Mk 5:21-43 “Do not fear; only trust.”
Sunday June 28 2015
This gospel reading can be summed up by the few words of Jesus to the head of the synagogue: “Do not fear; only trust.” One writer said Mark chapter 4 and 5 urge “A simple faith in God, a trust that triumphs over natural dangers, demonic powers, disease, and even death” (Wood). Those are words to savor!
The Gospel today includes two accounts of the healing ministry of Jesus which calls us to engage fully with God and open our hearts and lives to divine grace in our lives and community.
On that theme of healing, I remember when my niece Leigh Anne became sick with multiple sclerosis when she was 19 years old. It was very shocking, especially at first. At first we of her family thought that she would become severely disabled or worse. But slowly, through prayer, through medical care, through love, and through hard work she has made her way through. She completed her college degree and worked in the financial industry for many years. Today, over 20 years later, Leigh Anne is in her early 40’s. She has married and has two adopted children. This is one good example to me of what healing means… a miracle in progress. It involves some unusual or unexpected things like prayer and God’s grace; and it also involves some ordinary things like love, sacrificial love by family, friends, and colleagues; knowledgeable health care; a positive attitude, and hard work.
We are not always given a cure in response to our prayers for healing. Even St Paul experienced that, when God’s response to Paul was, “My grace is made perfect in weakness.” Even these people Jesus healed in the accounts in the New Testament eventually died. This very week in the shooting deaths in Charleston we saw the dreadful effects of a poisoned mind and spirit. So Christian healing is ultimately about something beyond the cure of illness. Christian healing is accomplished in the resurrection from the dead.
Our Gospel reading portrays Jesus as the power of God. We see here as elsewhere in this Gospel of Mark the figure of Jesus as the power of God. Here, this theme appears in Jesus healing the woman with the flow of blood. We see this theme also in Jesus raising from death the daughter of Jairus.
In the last line of the Gospel reading (Mk 5:43) we see another continuing theme in the Gospel of Mark, namely, fear, uncertainty, or amazement of the people there and then. There was shock, fear, amazement, or a kind of paralysis at least at first. We all have an inclination to fear. At one moment, we feel distracted and busy and worried. Then we remember to trust God. And a few minutes later, we feel worried again.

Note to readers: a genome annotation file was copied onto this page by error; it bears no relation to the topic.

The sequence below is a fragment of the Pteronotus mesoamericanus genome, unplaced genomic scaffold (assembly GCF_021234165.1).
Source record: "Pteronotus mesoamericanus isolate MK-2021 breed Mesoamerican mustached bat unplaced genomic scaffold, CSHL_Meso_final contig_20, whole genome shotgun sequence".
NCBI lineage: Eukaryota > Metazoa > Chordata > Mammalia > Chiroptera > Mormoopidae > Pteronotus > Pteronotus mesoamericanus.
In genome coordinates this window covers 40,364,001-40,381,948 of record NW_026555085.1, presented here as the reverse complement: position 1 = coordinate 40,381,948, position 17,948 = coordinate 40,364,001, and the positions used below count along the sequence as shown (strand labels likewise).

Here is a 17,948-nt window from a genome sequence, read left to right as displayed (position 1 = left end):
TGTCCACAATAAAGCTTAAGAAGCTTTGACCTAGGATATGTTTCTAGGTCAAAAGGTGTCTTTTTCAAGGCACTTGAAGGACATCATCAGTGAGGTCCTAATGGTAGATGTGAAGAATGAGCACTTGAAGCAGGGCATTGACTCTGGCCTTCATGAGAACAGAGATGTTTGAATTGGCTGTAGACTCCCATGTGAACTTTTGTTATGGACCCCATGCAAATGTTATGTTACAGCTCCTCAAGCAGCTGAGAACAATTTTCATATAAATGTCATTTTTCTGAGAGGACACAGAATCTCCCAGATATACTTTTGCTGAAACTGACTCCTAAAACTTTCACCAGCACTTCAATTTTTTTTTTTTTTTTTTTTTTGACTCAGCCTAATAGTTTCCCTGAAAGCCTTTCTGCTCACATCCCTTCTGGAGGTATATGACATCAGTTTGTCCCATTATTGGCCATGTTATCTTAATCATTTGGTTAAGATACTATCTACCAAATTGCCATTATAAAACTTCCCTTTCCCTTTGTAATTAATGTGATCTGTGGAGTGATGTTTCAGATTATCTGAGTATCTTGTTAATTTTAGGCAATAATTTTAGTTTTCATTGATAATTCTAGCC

But Jesus says, “Do not fear; only trust.” In the end, even if we die like St Paul ultimately did, still God’s purposes are greater and they work out to the whole goal and thrust of salvation history.
In the Sistine Chapel there is Michelangelo’s wonderful portrayal of God reaching out to touch Adam’s finger and bring life to Adam. In Genesis it says that God breathed life into Adam. In our Gospel reading today there is that wonderful, evocative word, “Touch”. “If I but touch his clothes,” said the woman with the flow of blood, “I will be made well.” In the Greek, it is almost poetic: ei aptomai…sothesetai. “If I touch him… I will be healed or rescued or saved.” For this woman, through her history, her finances, her health, her presence and pushing through the crowd, there is a full engagement of life, of breath, of emotions, of touch, of belief. There is here a similarity to my niece Leigh Anne: There is a full engagement. There is faith, and there is a positive attitude. There is love, and it has a sacrificial quality to that love. There is hard work. There is healing.
I am the first to praise medical professionals for all the marvelous advances of the last few hundred years. Yet we live in a world in which many diseases are inadequately understood, in which medical care is not available to everyone, and at times, medical care may cost every last cent that one has — and still not result in healing. I suppose all of us have loved ones who have suffered and who have not recovered. I am grateful for any and every way that health care is provided for poor people in any nation on earth. That is another aspect of a healing miracle in progress… the extension of health care to everyone.
This Sunday “Forward Day by Day” says, “God’s work is about bringing wholeness out of brokenness, bringing joy out of sorrow, bringing life out of death…. God has promised abundant life to us, even in the midst of death. That life often comes in surprising and creative ways.” Those are words to meditate on.
“Do not fear; only trust,” said Jesus.
Let us each and everyone not be disillusioned, or isolated, or uncaring of others. Rather, let us engage fully and open our hearts in faith to God’s grace and healing; persist in loving care, sacrificial loving care of those in need of healing; and summon a positive attitude to work hard towards those goals that bring healing to all God’s people. In this way we will see miracles in progress in our own context.